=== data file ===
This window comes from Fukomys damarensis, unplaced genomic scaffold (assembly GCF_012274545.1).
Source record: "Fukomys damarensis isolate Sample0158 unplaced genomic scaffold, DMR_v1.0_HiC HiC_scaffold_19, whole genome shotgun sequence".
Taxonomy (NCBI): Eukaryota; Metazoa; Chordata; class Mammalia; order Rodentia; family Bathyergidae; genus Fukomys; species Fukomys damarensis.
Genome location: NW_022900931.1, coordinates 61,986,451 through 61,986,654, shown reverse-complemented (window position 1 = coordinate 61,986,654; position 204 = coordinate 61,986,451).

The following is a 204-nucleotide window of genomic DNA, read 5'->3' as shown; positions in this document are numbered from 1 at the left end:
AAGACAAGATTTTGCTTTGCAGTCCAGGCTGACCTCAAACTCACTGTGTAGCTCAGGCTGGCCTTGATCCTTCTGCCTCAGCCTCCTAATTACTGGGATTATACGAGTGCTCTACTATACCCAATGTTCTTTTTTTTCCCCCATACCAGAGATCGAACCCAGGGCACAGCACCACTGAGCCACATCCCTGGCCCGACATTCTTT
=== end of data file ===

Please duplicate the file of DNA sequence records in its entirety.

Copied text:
This window comes from Fukomys damarensis, unplaced genomic scaffold (assembly GCF_012274545.1).
Source record: "Fukomys damarensis isolate Sample0158 unplaced genomic scaffold, DMR_v1.0_HiC HiC_scaffold_19, whole genome shotgun sequence".
Taxonomy (NCBI): Eukaryota; Metazoa; Chordata; class Mammalia; order Rodentia; family Bathyergidae; genus Fukomys; species Fukomys damarensis.
Genome location: NW_022900931.1, coordinates 61,986,451 through 61,986,654, shown reverse-complemented (window position 1 = coordinate 61,986,654; position 204 = coordinate 61,986,451).

The following is a 204-nucleotide window of genomic DNA, read 5'->3' as shown; positions in this document are numbered from 1 at the left end:
AAGACAAGATTTTGCTTTGCAGTCCAGGCTGACCTCAAACTCACTGTGTAGCTCAGGCTGGCCTTGATCCTTCTGCCTCAGCCTCCTAATTACTGGGATTATACGAGTGCTCTACTATACCCAATGTTCTTTTTTTTCCCCCATACCAGAGATCGAACCCAGGGCACAGCACCACTGAGCCACATCCCTGGCCCGACATTCTTT